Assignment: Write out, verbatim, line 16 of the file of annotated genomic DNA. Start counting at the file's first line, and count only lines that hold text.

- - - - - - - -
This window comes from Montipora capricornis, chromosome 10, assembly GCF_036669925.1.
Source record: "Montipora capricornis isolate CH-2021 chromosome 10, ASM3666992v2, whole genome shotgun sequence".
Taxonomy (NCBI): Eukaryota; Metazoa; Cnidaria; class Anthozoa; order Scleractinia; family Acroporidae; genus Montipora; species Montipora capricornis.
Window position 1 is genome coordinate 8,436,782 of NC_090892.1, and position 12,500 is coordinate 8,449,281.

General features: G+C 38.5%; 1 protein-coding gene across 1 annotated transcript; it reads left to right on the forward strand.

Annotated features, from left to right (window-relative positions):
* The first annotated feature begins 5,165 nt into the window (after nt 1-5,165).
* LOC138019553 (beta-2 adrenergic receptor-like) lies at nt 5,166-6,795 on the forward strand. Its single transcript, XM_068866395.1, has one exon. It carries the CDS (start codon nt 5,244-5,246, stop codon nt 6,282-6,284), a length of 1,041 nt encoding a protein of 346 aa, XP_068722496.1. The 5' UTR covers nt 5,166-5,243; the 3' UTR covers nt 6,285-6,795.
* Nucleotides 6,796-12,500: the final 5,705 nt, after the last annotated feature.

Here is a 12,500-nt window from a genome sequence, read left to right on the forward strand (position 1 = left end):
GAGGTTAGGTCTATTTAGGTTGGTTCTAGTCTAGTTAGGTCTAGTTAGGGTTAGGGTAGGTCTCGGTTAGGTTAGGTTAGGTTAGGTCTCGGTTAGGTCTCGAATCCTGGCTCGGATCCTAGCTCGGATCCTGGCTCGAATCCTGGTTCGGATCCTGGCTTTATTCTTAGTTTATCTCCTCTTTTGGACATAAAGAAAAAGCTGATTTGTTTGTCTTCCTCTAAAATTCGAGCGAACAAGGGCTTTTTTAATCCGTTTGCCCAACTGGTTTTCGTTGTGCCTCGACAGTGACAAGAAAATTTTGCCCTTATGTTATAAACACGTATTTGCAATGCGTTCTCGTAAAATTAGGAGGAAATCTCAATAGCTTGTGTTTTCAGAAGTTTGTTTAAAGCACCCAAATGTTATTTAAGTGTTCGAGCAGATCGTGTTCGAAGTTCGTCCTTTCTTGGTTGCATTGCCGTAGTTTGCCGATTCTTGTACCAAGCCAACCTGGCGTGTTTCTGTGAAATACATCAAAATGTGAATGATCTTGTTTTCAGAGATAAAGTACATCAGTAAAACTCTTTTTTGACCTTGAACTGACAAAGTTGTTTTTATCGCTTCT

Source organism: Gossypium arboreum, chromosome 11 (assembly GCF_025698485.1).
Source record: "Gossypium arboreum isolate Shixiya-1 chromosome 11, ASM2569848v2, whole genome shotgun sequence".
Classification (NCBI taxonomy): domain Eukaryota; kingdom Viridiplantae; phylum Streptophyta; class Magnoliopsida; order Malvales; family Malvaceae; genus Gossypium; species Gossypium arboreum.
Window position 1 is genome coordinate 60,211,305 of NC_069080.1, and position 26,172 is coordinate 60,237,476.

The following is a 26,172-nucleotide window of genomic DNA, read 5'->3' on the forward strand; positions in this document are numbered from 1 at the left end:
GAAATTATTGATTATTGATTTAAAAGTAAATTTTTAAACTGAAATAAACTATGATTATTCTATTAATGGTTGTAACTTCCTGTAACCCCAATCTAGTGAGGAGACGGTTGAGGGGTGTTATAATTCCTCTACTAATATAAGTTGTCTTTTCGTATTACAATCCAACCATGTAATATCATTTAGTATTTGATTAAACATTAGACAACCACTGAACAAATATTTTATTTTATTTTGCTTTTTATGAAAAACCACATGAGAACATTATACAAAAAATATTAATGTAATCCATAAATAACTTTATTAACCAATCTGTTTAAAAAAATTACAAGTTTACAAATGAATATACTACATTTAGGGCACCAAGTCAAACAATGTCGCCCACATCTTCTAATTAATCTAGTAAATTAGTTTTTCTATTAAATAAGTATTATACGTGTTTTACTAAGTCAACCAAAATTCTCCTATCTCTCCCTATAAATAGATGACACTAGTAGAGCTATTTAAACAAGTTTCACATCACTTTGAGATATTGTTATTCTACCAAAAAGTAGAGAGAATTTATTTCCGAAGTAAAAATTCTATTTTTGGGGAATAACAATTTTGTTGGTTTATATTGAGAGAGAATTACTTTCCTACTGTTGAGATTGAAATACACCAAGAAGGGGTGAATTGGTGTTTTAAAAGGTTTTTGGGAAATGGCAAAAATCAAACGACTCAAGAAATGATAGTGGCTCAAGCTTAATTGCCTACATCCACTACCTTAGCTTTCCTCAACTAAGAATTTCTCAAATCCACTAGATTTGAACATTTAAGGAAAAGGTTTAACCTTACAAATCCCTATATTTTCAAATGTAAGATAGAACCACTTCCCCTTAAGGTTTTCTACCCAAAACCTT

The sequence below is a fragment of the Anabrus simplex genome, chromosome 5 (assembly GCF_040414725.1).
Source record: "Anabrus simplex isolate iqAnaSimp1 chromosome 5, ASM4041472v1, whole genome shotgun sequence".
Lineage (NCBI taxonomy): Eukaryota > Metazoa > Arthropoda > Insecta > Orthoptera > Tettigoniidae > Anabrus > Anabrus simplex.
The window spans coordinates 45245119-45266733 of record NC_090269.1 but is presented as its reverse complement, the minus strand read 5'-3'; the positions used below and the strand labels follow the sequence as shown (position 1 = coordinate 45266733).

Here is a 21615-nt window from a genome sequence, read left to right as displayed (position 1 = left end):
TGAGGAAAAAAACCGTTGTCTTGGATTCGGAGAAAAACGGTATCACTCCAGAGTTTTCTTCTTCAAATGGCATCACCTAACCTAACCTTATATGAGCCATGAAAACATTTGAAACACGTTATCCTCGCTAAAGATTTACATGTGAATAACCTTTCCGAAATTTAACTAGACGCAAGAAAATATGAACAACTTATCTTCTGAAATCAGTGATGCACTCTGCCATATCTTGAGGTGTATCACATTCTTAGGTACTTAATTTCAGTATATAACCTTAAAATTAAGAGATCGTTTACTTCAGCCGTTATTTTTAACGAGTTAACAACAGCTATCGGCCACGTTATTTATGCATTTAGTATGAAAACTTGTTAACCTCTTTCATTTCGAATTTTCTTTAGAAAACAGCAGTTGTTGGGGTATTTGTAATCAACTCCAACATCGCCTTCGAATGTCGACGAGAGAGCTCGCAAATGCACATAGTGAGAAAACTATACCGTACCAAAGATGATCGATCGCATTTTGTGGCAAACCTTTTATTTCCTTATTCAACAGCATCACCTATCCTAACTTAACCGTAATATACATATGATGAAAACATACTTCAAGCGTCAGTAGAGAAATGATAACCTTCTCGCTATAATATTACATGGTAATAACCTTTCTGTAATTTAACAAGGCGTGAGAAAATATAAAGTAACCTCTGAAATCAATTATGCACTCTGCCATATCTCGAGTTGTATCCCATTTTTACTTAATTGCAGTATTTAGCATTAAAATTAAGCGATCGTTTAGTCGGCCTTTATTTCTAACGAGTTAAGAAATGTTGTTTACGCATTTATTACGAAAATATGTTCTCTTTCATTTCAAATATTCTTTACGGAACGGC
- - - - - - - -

The following is a 26,172-nucleotide window of genomic DNA, read 5'->3' on the forward strand; positions in this document are numbered from 1 at the left end: